A pin insulator consists of a non-conducting material such as porcelain, glass, plastic, polymer, or wood that is formed into a shape that will isolate a wire from a physical support (or "pin") on a telegraph, utility pole or other structure, providing a means to hold the insulator to the pin and secure the conductor to the insulator. Unlike a strain insulator, the pin insulator is directly connected to the supporting pole.
Pin insulators were utilized before 1830, pre-dating the strain insulator. Production of pin insulators is continued today by manufacturers worldwide.
The pin insulator is designed to allow the conductor to be readily secured to avoid it coming adrift. The most common method is to use a wire to tie the conductor to the insulator. Another method is to provide self-fixing features such as complex slots and grooves formed into the insulator. For heavy conductors, gravity can be used to help hold the conductor in place.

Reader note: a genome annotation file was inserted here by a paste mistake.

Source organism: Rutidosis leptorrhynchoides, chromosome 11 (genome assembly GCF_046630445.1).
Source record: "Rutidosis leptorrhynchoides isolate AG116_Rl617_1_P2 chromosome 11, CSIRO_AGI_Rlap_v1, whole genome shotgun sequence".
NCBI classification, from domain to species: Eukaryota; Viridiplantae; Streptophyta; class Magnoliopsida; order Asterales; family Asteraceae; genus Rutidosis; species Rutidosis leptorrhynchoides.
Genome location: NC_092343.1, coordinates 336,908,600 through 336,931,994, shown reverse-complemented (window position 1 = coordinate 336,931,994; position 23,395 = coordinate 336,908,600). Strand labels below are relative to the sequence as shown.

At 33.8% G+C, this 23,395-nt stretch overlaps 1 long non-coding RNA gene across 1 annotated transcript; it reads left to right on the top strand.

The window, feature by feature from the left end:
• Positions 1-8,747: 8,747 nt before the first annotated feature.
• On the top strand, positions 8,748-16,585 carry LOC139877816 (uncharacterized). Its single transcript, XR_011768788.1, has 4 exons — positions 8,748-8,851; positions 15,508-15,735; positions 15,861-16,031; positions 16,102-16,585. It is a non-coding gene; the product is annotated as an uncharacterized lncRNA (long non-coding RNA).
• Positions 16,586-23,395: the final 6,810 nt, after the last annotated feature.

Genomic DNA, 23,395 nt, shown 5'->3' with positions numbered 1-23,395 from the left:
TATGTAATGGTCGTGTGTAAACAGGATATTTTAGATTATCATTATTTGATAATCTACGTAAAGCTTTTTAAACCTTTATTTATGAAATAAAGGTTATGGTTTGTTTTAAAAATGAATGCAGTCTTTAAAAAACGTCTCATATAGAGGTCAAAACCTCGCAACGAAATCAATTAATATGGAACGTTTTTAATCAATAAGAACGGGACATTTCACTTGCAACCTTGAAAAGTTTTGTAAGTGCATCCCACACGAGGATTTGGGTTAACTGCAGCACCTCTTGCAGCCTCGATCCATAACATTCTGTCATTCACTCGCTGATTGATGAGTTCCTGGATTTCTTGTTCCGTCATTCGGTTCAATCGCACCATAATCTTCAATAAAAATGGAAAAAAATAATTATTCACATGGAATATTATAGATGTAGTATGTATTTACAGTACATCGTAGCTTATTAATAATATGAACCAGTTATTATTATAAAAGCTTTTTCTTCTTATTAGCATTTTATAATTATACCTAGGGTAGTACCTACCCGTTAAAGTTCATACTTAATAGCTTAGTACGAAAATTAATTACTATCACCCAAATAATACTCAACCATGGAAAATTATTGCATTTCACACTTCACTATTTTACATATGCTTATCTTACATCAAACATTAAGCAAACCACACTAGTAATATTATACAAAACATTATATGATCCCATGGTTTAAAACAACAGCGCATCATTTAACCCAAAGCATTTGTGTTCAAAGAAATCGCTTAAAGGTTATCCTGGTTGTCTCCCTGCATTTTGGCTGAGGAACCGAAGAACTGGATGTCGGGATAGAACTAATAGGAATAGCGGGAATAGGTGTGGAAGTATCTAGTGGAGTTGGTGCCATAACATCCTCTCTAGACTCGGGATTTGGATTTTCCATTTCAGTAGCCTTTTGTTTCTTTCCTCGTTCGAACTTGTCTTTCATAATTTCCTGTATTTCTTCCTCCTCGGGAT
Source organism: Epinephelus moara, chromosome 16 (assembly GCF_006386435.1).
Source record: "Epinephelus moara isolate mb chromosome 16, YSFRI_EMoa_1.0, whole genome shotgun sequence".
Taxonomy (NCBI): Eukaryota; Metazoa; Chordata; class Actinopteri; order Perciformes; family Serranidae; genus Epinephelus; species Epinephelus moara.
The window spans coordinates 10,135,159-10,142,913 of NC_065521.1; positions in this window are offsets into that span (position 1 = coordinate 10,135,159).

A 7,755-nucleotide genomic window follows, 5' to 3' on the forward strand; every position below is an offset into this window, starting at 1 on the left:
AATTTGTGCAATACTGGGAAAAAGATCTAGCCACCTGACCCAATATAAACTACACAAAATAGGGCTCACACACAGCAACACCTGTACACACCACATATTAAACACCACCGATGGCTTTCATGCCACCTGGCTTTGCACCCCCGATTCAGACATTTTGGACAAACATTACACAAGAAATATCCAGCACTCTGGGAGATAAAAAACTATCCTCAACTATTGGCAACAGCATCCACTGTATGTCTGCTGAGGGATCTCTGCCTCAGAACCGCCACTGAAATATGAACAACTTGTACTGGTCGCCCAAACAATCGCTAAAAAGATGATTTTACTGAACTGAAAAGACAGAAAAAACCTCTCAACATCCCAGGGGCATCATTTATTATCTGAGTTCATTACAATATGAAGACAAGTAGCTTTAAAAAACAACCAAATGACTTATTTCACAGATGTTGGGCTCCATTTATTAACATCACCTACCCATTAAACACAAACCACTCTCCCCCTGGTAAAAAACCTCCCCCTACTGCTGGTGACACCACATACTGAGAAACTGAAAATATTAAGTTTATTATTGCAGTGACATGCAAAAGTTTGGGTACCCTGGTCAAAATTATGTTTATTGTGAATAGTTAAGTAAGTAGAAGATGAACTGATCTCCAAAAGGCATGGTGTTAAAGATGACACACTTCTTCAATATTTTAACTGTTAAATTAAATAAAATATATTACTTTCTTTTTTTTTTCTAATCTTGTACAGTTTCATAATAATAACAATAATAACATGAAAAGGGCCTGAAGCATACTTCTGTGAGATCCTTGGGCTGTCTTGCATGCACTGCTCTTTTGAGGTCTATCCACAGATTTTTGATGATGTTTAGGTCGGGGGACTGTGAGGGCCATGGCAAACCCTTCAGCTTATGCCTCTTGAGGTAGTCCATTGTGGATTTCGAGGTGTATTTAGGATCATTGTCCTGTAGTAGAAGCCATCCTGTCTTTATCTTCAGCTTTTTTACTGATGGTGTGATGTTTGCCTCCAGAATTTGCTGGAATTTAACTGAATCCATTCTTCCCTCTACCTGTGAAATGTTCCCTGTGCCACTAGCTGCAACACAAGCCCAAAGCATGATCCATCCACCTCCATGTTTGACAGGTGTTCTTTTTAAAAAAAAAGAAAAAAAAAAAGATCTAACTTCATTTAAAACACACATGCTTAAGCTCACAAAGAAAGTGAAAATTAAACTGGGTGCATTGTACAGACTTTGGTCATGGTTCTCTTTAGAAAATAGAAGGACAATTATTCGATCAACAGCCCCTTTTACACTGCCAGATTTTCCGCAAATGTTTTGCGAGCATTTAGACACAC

Pin insulators are almost always deployed in the open air, so isolation when wet is a major consideration. To combat this problem they have smooth surfaces and deep skirts or wide shells. These help shed water and increase the surface distance between the conductor and the pin.
The "pin" is typically a wooden or metal dowel of about 3 cm diameter with screw threads. The pin insulator has threads so that it can be screwed onto the pin. A typical pin insulator is more than 10 cm in diameter and weighs one kg or more. Size depends on the voltage to be isolated and the weight of span of wire to be supported.
◆10KV composite stay insulator
◆Porcelain Pin Type Insulator
◆Composite Line Post Insulator,Silicone Rubber Line Post Insulator, Polymer Line Post Insulator